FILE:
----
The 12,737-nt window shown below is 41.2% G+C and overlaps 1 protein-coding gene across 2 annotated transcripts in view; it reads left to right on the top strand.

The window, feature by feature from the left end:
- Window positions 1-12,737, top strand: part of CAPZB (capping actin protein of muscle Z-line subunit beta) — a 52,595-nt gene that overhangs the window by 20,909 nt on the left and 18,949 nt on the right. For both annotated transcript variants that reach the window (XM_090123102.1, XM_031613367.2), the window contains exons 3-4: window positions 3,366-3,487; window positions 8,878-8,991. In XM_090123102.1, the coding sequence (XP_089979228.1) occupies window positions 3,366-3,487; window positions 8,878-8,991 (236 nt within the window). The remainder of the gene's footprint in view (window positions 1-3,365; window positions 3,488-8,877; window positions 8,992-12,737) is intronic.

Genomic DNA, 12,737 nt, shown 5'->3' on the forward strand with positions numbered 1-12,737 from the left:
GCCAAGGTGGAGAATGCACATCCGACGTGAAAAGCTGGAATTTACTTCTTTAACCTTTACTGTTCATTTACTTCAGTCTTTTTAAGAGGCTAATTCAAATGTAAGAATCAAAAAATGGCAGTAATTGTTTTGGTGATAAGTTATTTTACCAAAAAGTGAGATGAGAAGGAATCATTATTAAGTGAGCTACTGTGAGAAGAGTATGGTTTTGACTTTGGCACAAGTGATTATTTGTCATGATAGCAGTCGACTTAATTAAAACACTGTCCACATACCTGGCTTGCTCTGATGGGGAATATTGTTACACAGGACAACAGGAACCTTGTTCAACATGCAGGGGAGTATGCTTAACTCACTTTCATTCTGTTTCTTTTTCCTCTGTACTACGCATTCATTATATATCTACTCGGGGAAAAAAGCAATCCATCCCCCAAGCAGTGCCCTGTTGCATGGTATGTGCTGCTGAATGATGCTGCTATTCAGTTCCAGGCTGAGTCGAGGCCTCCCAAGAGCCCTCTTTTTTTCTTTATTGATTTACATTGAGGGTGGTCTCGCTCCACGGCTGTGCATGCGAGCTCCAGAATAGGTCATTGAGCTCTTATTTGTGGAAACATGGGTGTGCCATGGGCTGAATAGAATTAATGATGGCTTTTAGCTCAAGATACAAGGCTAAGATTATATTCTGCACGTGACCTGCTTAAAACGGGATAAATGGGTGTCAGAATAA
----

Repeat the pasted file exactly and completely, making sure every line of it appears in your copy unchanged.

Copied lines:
The 12,737-nt window shown below is 41.2% G+C and overlaps 1 protein-coding gene across 2 annotated transcripts in view; it reads left to right on the top strand.

The window, feature by feature from the left end:
- Window positions 1-12,737, top strand: part of CAPZB (capping actin protein of muscle Z-line subunit beta) — a 52,595-nt gene that overhangs the window by 20,909 nt on the left and 18,949 nt on the right. For both annotated transcript variants that reach the window (XM_090123102.1, XM_031613367.2), the window contains exons 3-4: window positions 3,366-3,487; window positions 8,878-8,991. In XM_090123102.1, the coding sequence (XP_089979228.1) occupies window positions 3,366-3,487; window positions 8,878-8,991 (236 nt within the window). The remainder of the gene's footprint in view (window positions 1-3,365; window positions 3,488-8,877; window positions 8,992-12,737) is intronic.

Genomic DNA, 12,737 nt, shown 5'->3' on the forward strand with positions numbered 1-12,737 from the left:
GCCAAGGTGGAGAATGCACATCCGACGTGAAAAGCTGGAATTTACTTCTTTAACCTTTACTGTTCATTTACTTCAGTCTTTTTAAGAGGCTAATTCAAATGTAAGAATCAAAAAATGGCAGTAATTGTTTTGGTGATAAGTTATTTTACCAAAAAGTGAGATGAGAAGGAATCATTATTAAGTGAGCTACTGTGAGAAGAGTATGGTTTTGACTTTGGCACAAGTGATTATTTGTCATGATAGCAGTCGACTTAATTAAAACACTGTCCACATACCTGGCTTGCTCTGATGGGGAATATTGTTACACAGGACAACAGGAACCTTGTTCAACATGCAGGGGAGTATGCTTAACTCACTTTCATTCTGTTTCTTTTTCCTCTGTACTACGCATTCATTATATATCTACTCGGGGAAAAAAGCAATCCATCCCCCAAGCAGTGCCCTGTTGCATGGTATGTGCTGCTGAATGATGCTGCTATTCAGTTCCAGGCTGAGTCGAGGCCTCCCAAGAGCCCTCTTTTTTTCTTTATTGATTTACATTGAGGGTGGTCTCGCTCCACGGCTGTGCATGCGAGCTCCAGAATAGGTCATTGAGCTCTTATTTGTGGAAACATGGGTGTGCCATGGGCTGAATAGAATTAATGATGGCTTTTAGCTCAAGATACAAGGCTAAGATTATATTCTGCACGTGACCTGCTTAAAACGGGATAAATGGGTGTCAGAATAA